Foukara Joins Connect Arab America’s Empowerment Summit, A Role Model for Arab American Journalists in America.
“America has been a land of opportunity. But a community’s success here is neither a foregone conclusion nor an irrevocable result.”
By Isra’ Saleh / Arab America Contributing Writer
Born and raised in Morocco, Al Jazeera Washington Bureau Chief, Abderrahim Foukara talks to Arab America about the challenges of being an Arab in America. Abderrahim’s career, spanning two continents and a wide range of news organizations, gives Arabs a blueprint for success in America.
What is the importance of having events such as ‘Connect Arab America: Empowerment Summit?’ How do such events strengthen the ties of the Arab American community?
“America has been a land of opportunity. But a community’s success here is neither a foregone conclusion nor an irrevocable result. Communities often have to work hard to achieve success and to work just as hard to maintain it. Part of any community’s success has also been how hard it has worked to define itself as opposed to letting others define it. The Arab American community knows a thing or two about letting others define it. As the late Jack Shaheen compellingly showed us in Reel Bad Arabs for example, the Arab has often been defined as a bad guy or as a camel rider while Arabs have thousands of years of amazing civilizational achievements behind them. Dialogue is a contributor to creating that reminder that you are not a cardboard cut-out but a real human being with real achievements and real potential to achieve more. Connecting Arab Americans is not only about dialogue among themselves or between them and mainstream America. It is also an important platform to remind themselves of what they have achieved as Americans in politics, culture, industry, and all the other spheres of this American life.”
How often we should ask the ‘identity question’ as Arab Americans? Do you think that the Arab identity is fading across younger generations?
“On the contrary. Arab identity is not fading even though the long process of assimilation may have led some of us to believe Arab identity has sometimes melted away in some cases. I am thinking of the American descendent of a famous Arab poet who told me that adversity has ironically revived his desire to feel Arab again in America, although he grew up here speaking only English and no Arabic. The adversity he was talking about was 9/11.”
How deep is the rift between Arab Americans and other Arabs in the Arab World? Are they perceived as one extended body in the media?
“I believe that Arabs in the Arab world and Arab Americans all fit under the broad umbrella of Arabness in all its variety and different meanings. Arabness does not, should not be identified solely as a race issue. We can be Arab because of the way we see the world or the Arab values we embrace although we are not necessarily genetically linked to Arabness or to each other as Arabs. To the extent that human beings are the product of their history and their geography, it is only natural that Arab Americans would be different in some important aspects from Arabs in the Arab world or even from European Arabs. In each one of those environments, there are corresponding stimuli and reactions which make Arabs the what they are where they are. But there are also fears and hopes, joys and pains which unite Arabs everywhere. Indeed, it is a good thing for Arabs not to see each other or to be seen by others as a carbon copy of the same type everywhere.”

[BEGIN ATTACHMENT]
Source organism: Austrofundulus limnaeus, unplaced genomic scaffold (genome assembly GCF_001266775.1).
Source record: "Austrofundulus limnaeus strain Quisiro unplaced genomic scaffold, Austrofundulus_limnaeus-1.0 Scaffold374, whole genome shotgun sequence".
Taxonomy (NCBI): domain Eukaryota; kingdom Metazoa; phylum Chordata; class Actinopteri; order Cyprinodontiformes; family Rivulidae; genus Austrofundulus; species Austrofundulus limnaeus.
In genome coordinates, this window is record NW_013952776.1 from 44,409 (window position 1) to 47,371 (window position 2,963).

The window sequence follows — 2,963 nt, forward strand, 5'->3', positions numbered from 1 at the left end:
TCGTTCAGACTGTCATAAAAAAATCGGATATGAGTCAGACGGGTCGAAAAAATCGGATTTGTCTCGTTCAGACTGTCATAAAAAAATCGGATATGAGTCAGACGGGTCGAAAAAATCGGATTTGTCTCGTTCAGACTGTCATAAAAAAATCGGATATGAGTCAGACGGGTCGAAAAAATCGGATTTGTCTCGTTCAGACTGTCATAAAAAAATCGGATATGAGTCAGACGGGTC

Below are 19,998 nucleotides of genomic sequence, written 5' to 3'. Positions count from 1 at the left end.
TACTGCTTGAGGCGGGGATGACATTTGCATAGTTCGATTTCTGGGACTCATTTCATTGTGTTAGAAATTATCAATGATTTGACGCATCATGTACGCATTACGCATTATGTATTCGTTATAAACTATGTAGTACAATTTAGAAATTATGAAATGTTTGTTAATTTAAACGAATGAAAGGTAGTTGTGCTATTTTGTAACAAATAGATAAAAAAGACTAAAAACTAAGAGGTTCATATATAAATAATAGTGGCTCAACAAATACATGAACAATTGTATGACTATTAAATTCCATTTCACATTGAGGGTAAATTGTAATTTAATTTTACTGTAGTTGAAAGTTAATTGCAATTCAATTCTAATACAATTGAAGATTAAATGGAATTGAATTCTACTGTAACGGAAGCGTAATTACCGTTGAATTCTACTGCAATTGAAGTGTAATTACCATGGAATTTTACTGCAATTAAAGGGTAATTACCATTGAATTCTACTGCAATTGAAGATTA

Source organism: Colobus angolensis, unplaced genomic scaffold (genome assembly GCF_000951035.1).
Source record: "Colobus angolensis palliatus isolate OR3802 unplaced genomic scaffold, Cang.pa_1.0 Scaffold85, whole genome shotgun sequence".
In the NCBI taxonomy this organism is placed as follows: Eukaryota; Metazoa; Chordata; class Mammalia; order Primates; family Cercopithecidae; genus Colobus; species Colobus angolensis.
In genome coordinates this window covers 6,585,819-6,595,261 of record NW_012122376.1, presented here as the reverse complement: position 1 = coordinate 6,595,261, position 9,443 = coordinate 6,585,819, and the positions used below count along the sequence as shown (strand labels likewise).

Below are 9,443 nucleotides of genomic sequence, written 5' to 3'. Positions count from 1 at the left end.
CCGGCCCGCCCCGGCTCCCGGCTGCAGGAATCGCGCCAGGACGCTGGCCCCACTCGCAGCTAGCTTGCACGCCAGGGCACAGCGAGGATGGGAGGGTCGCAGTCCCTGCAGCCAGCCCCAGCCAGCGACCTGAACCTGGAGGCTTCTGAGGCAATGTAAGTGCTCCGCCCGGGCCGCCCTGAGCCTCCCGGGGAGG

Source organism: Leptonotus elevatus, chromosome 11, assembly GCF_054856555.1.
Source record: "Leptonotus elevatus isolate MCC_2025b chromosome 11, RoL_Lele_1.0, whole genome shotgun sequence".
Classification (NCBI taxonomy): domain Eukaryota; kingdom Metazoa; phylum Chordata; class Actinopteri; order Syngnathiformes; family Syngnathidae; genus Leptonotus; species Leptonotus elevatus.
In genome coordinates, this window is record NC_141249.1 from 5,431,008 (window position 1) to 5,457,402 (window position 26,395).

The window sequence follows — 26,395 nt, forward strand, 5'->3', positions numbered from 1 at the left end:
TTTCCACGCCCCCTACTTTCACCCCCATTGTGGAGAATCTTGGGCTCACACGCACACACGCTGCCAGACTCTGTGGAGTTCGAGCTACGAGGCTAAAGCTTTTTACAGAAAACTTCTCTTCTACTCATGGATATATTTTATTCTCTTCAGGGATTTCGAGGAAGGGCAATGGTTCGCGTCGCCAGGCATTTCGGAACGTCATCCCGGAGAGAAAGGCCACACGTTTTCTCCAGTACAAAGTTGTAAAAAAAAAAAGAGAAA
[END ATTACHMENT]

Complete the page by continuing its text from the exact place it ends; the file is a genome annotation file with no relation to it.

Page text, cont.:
What is the role of minority journalists in Shaping Race-Related News Coverage in the US? Where do Arab American journalists stand?
“When George Floyd was killed, his pictures cropped up everywhere in the Arab world- in Palestine, Syria, and other places. The battles against racism were fought on the pages and screens of the American mainstream and social media. But new shared sensibilities were discovered or reinforced between African Americans and other minorities in the US as highlighted by- among other things- minority media in English, Spanish, Arabic, and other languages. Having said this, the killing of George Floyd was a tragic moment when, luckily for us all, the editorial content became difficult to separate in terms of mainstream media and minority media. The main divide became between the media sympathetic to Donald Trump for example and the media which saw his presidency as the cause or at least catalyst of the deterioration of inter-racial relations in this country at a particular moment in history.”
How can Arab Americans find a balanced-stance between their American patriotism and the US-foreign policy towards their mother lands? What role do Arab journalists have in bridging the cultural gaps?
“It is difficult sometimes to avoid your destiny. Arab-Americans’ destiny is to win both battles or at least synchronize them- the battle to be patriotic and to be seen as such and the battle to at least gradually moving the needle on the issue of US foreign policy on the Middle East. Sadly, that has been tough to do. Happily, it has been done even though slowly and in small measure so far. A few decades ago, Arabs could not even talk about Palestinian rights in DC for example. Today you have the Rashida Tlaibs (plural intended) staunchly defending those rights in the United States Congress and elsewhere while even enjoying sympathetic ears. That is a tribute to the twists of history, the tenacity of Arab Americans, and the opportunities offered by this country even when the climb seems steep.”
Foukara will moderate two panels, ‘Service and Solutions: Arab Americans Seeking Public Service’ and ‘Leading the Way: Arab Americans Serving in Federal and State Government Positions’ at the upcoming Connect Arab America Connect: Empowerment Summit on November 12-14, 2021 in Dearborn, Michigan.
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